What if Jamael Tito Brown, who is black, had won the Democratic primary for Youngstown mayor and white party officials refused to support him and, instead, publicly backed a white independent candidate?
Would black leaders have shrugged and said, “That’s politics; who are we to tell Democratic Party officials that they must support the nominee?”
Or, would they have demanded the resignation of the party turncoats. Failing that, would they have urged the chairman to strip the disloyal Democrats of their leadership positions?
The answer is as obvious as last week’s ploy by several black leaders to create dissension within the Mahoning County Democratic Party by implying that Chairman David Betras is the Grand Wizard of the Ku Klux Klan. Why the attack on Betras?
Because he had the temerity to remove from the party’s executive committee three blacks who are supporting black independent candidate for mayor, DeMaine Kitchen.
The Democratic nominee, John A. McNally IV, is white. In the May primary, McNally defeated Tito Brown, president of city council.
Although the vote was close and the voting patterns showed a clear white-black divide, Betras contends that party leaders have a responsibility to support the winner in the general election.
Indeed, being a member of one of the two major political parties in the country means belonging to an organization with bylaws, rules and procedures.
Consider this description from Yahoo Voices:
“The major function of a political party is to nominate — name — candidates for public office. That is, the parties select candidates and then present them to the voters. Then the parties work to help their candidates win elections.”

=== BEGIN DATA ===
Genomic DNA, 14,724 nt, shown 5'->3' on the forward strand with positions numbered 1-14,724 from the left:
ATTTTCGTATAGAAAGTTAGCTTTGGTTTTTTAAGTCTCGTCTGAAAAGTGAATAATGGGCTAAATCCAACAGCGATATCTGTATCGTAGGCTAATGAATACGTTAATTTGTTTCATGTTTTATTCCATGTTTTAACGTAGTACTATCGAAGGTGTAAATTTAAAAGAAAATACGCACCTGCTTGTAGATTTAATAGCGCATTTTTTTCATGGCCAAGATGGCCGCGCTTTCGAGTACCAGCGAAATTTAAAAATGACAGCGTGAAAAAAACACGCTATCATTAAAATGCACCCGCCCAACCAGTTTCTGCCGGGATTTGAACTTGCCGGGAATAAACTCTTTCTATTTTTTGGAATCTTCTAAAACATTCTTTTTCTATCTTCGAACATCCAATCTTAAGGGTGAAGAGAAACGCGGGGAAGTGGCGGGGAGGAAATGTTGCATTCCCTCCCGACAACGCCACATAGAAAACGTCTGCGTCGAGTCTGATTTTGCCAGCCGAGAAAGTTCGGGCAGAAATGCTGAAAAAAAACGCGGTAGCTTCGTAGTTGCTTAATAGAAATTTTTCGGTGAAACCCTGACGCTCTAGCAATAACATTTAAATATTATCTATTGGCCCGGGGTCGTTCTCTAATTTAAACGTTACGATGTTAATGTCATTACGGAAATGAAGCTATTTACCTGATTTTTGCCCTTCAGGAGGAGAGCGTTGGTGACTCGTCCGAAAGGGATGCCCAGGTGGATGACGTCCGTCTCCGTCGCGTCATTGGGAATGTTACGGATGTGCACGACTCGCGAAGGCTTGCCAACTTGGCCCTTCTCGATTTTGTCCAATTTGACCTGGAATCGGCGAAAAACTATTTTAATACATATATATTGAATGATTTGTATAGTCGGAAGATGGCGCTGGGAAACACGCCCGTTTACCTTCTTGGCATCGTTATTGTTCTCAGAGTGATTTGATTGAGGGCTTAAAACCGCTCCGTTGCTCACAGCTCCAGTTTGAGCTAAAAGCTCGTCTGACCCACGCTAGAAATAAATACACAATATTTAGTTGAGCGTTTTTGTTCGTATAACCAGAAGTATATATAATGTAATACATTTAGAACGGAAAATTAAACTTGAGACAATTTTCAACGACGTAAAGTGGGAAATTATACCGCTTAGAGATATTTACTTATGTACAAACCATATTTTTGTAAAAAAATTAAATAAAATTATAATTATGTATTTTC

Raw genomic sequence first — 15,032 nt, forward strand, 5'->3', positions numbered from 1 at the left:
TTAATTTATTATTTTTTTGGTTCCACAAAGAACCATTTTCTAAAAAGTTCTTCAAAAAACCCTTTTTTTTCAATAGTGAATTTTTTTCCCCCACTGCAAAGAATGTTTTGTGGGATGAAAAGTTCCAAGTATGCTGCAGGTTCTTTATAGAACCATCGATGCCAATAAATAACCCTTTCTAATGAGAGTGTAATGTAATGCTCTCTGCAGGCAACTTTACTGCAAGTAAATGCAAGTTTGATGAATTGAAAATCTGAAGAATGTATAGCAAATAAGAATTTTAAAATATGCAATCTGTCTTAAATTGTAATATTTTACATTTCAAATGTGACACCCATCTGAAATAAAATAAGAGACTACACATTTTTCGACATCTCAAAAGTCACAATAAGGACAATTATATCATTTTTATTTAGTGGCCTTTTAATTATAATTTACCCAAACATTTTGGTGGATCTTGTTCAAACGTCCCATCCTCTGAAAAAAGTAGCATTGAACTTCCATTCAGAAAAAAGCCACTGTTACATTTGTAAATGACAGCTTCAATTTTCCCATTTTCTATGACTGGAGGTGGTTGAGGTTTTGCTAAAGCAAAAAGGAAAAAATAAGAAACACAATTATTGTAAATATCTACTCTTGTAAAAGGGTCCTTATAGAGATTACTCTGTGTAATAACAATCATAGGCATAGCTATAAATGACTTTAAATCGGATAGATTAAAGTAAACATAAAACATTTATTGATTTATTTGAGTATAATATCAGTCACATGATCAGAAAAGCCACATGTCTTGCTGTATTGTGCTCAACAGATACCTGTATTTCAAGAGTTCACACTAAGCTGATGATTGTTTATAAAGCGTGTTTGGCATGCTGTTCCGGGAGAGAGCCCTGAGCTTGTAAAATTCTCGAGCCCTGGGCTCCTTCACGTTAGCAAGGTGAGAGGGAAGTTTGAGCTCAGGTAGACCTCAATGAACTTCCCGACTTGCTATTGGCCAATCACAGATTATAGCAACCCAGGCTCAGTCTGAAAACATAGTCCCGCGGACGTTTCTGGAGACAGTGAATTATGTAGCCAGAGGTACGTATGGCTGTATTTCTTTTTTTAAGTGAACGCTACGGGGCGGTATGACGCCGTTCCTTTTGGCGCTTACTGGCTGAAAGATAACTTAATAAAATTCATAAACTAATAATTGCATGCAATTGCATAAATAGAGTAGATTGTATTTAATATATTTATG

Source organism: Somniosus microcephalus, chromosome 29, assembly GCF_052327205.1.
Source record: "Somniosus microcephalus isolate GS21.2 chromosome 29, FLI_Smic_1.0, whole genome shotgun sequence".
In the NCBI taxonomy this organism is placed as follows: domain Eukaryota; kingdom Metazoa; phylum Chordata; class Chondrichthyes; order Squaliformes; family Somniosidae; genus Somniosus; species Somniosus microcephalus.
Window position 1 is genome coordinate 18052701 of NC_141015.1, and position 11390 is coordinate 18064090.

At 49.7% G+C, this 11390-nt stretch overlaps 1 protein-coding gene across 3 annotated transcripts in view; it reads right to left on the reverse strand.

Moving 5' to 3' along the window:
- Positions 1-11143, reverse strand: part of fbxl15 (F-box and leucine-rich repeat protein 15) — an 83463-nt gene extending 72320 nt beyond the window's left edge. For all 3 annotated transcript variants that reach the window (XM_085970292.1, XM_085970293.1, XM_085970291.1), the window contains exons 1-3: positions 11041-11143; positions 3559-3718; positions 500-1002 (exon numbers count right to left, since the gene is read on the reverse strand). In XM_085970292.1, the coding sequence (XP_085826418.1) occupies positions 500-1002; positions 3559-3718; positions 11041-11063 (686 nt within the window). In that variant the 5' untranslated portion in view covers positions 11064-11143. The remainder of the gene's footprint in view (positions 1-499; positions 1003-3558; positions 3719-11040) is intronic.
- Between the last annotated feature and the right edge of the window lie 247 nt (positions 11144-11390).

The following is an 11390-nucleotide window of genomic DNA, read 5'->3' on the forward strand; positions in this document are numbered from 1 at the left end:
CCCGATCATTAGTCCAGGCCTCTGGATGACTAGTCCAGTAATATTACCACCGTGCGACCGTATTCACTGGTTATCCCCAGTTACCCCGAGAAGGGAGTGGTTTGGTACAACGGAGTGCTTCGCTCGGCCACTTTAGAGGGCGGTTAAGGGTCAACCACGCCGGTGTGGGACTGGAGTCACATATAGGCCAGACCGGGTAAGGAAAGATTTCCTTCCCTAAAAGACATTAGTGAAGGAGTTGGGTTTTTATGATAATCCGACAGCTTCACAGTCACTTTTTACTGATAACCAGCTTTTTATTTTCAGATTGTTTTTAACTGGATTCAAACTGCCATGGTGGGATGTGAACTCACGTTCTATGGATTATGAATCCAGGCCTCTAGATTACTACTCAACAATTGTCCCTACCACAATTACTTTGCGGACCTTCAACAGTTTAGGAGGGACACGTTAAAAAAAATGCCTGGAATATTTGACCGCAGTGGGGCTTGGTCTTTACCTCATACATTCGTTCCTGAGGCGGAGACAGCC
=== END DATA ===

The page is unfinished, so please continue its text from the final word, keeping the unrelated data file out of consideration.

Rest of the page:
The executive committee members are expected to set an example for the rest of the membership by their loyalty and dedication.
And way the two parties have been able to maintain their major standing in American politics is by embracing the principle of party discipline.
That’s what Betras has been preaching since he took the reins of the county Democratic Party in 2009.
Well aware of the past dysfunction of the organization due to incompetent leadership that led to infighting, he made it clear from the beginning that he expects leaders to be party loyalists.
His decision, therefore, to remove 1st Ward Councilwoman Annie Gillam, 2nd Ward Councilman T.J. Rodgers and former 1st Ward Councilman Artis Gillam from the executive committee because they’re supporting Kitchen was to be expected.
Betras also is attempting to remove Artis Gillam as the 1st Ward district leader by persuading a majority of the party officers to go along with him.
Finally, he has asked Jaladah Aslam, the party’s vice chairman for labor relations, to resign. Aslam has refused.
Leaders in the black community have raised the specter of racism in the chairman’s actions.
Betras can be accused of many things: having an inflated ego; being a publicity hound; self-aggrandizing; and even a blowhard. But, to accuse him of being a racist is to indulge in the kind of gutter politics that is tearing this country apart.
Artis and Annie Gillam, who have benefited greatly from their involvement in the Democratic Party, have been around long enough to remember the dictatorial reign of the late Don L. Hanni Jr.
Hanni engendered party loyalty not through diplomacy but by threats and intimidation.
If an officeholder refused to pay the appropriate homage to the chairman, he soon found himself with an opponent in the primary.
Betras’ move against the Gillams, Rodgers and Aslam is justified and appropriate. Serving in leadership positions in the party is a privilege, not a right.
That’s also true for having a government job or holding public office.
Kitchen, who is Mayor Charles Sammarone’s chief of staff, is a registered Democrat. However, by choosing to run as an independent against the party’s nominee, he has opened himself up to criticism and attack.
And, by black leaders accusing Betras of racism, the election for mayor has taken on a different complexion.
White voters who may have stayed home Nov. 5 undoubtedly will be aroused from their apathy — because of the racial undercurrent in the battle for Youngstown mayor.